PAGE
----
The Witness (Xbox One Review)
Every morning we wake up to the same old world we’ve grown accustomed to, ignoring the wonders surrounding us, man-made and natural alike. The vistas we could be feasting our eyes on and the extravagant places we could be exploring are subdued by our everyday need to work and make a living; garnering more time in the office and less time out in the open world. And that’s where video games come in. Games allow moments of respite from our grueling everyday lives and let us visit places we would never be able to normally – or even those that are not physically possible. The Witness creates a world in which you could lose yourself in for hours, uncovering the meaning behind everything on offer. In spite of its miraculous panoramic views, The Witness wants something from you first before you are allowed to experience these sights. And that’s a piece of your mind.
You start in a dark corridor only to see a faint gleam of light at the end. As you slowly head towards it, you realize that there is a panel braced to the front of it, a simple horizontal line with a clear start and end etched on the front. You hover your cursor over it and all your basic principles are telling you to simply trace what is shown in front of you. And you do, allowing the door to swing open and your freedom guaranteed. As simple and allegorical as the opening scene to The Witness is – a sense of being born into this new world- it failed to captivate me in the slightest. It’s not until I finally trek and batter through the same repetitive line drawing puzzles that I actually get to see the world I inhabit and finally come to terms that these puzzles are more than rinse and repeat objectives they first appear to be.
With a plethora of paths to take and no map at your disposal your initial jog through The Witness’ jungles and towns can be intimidating. Finding your bearings can be difficult, but thankfully areas are coordinated in such a way that they stick out from one another. A small island with several unique biomes; Jungle, Desert, Snow, Mountainous and so on. Being separated by their distinct looks is a subtle godsend to the player as there are tasks with activating lasers that all lead to a single focal point. And finding these lasers would have been a troublesome task without these explicit environmental cues. You do gain access to a basic map of sorts through your “Fast Travel” boat, but it would be nice to have a more detailed portable one as paths tend to stray from time to time.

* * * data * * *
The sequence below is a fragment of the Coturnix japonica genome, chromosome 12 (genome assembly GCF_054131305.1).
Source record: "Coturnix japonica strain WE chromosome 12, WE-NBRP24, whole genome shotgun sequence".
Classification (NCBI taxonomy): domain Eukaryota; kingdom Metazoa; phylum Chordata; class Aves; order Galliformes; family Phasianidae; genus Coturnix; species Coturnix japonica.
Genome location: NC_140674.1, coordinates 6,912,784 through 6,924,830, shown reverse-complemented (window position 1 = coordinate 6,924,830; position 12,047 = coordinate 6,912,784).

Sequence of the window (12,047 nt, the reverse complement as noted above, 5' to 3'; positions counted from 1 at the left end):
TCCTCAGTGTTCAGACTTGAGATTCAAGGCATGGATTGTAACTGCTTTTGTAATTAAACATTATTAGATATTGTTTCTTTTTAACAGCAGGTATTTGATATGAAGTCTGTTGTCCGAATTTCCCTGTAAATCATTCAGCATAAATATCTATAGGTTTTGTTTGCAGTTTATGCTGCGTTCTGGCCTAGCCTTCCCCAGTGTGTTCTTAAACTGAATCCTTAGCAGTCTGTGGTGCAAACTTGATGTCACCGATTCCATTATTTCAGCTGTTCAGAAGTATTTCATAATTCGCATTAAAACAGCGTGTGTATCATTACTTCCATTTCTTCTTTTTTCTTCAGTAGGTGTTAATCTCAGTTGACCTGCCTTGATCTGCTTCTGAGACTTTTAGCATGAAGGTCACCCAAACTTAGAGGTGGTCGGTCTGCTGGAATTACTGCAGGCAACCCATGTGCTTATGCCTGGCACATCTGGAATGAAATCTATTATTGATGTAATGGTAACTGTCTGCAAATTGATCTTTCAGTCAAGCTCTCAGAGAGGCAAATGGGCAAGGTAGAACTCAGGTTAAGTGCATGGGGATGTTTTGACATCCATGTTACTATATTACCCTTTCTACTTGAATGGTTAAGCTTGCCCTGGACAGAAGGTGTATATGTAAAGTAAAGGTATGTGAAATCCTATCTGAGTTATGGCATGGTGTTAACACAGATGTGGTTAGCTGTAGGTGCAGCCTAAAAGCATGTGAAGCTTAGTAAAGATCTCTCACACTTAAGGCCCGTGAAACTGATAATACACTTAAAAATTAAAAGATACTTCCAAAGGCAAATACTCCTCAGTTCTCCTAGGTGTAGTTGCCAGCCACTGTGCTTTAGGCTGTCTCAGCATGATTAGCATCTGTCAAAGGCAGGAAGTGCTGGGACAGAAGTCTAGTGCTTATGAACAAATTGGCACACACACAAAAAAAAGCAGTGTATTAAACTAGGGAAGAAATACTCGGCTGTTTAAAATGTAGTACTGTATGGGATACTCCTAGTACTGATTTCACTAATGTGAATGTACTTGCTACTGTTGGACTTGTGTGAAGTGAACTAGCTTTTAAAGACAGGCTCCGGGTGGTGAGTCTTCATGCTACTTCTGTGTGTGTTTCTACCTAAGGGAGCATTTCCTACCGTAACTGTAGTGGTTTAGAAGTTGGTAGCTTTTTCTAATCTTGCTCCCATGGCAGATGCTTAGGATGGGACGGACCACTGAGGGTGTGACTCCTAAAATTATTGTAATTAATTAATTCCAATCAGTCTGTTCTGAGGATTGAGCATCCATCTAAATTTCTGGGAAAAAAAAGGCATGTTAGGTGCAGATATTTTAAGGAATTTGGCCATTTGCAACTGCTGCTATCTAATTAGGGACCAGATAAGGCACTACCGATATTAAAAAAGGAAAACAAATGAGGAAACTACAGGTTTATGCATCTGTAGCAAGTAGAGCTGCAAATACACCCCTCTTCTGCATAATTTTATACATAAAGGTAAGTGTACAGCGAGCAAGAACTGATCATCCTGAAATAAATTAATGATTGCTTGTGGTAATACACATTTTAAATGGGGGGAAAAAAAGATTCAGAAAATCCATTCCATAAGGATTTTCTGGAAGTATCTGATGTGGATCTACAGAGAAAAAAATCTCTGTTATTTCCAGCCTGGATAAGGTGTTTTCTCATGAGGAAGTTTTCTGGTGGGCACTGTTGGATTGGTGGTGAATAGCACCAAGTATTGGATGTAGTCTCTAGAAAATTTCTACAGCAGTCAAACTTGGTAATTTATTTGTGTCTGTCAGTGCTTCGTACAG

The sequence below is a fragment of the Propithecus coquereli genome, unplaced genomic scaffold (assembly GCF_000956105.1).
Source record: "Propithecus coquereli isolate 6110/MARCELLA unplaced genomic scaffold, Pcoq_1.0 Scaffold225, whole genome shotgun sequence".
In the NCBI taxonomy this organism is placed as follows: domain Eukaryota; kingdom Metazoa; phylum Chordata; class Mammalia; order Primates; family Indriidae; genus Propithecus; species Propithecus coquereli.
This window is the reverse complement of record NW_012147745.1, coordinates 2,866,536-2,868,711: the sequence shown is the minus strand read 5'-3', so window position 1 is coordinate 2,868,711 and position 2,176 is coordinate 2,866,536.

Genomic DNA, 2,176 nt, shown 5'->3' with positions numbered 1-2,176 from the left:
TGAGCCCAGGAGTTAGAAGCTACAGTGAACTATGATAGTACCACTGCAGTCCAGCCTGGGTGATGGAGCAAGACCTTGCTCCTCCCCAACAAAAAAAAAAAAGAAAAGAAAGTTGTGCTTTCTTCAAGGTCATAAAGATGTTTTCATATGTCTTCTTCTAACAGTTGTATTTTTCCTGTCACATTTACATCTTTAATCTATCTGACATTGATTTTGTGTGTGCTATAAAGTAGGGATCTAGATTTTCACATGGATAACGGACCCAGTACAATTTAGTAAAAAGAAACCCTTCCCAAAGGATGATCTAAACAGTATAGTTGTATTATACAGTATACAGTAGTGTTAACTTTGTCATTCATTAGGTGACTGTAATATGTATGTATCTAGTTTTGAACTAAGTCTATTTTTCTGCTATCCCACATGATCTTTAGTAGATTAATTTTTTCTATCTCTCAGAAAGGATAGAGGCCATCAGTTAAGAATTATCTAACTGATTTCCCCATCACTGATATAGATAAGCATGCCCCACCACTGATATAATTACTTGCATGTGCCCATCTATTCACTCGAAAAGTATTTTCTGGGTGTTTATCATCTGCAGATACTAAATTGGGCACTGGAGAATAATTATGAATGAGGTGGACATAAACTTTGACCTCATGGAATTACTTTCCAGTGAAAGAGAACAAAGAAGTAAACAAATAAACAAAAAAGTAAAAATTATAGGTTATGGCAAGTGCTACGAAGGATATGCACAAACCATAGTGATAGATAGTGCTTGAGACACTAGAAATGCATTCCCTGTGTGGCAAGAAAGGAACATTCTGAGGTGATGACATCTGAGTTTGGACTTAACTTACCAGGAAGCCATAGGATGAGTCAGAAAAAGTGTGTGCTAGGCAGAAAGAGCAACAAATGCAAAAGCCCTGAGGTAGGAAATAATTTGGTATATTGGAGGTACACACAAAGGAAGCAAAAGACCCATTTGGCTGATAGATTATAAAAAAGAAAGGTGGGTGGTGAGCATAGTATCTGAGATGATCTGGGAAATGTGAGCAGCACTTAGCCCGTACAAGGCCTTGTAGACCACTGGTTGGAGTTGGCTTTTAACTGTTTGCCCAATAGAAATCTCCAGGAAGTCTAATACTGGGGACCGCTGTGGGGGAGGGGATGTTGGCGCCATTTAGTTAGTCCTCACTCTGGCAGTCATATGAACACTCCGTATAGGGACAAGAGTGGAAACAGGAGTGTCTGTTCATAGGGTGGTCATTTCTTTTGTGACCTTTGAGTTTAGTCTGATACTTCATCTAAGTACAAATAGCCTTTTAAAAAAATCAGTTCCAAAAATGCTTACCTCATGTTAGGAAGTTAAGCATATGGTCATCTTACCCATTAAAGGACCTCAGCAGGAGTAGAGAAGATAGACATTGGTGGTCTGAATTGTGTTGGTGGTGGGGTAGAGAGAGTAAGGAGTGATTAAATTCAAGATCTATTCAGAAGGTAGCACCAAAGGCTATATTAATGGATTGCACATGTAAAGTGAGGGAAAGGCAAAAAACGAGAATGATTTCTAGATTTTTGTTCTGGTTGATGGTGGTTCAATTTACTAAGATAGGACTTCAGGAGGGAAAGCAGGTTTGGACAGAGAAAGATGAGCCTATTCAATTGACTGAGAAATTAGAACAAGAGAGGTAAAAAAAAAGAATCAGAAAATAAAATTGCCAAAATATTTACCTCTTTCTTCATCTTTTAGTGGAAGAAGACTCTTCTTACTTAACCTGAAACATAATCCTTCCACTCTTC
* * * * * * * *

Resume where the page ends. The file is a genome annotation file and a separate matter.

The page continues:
At first glance, there is no clear objective. The Witness expects your wanderlust to take over and steer you in, hopefully, a direction of an easy puzzle for you to solve; just to get your mind revving. Most puzzles can be divided into two categories: mathematical based and perspective orientated. The more mind numbing puzzles are the maths based ones, having to segment the board you sketch onto into varying sizes and must include equal number of shapes, colours, and designs. Whilst not as straightforward to understand, the answer is always in front of your face, hidden in plain sight and it’s only a matter of time before you crack it.
The more interesting and fascinating puzzles are those that rely on the player’s perspective and orientation to solve it. These aren’t as easy as the aforementioned mathematical ones, requiring the player to actually move and interpret their surroundings in a new light. Players will be left looking through an object to solve a conundrum or use light refraction and sometimes water reflection as a means to solving it. There are a few other variants that you’ll come across, like puzzles that use sound as a means to communicate the answer to the player. These sound puzzles can become tricky as audio cues usually play over one another to distort and distract the player – I often felt that The Witness was trolling me as I tried to focus on a multitude of sounds at once.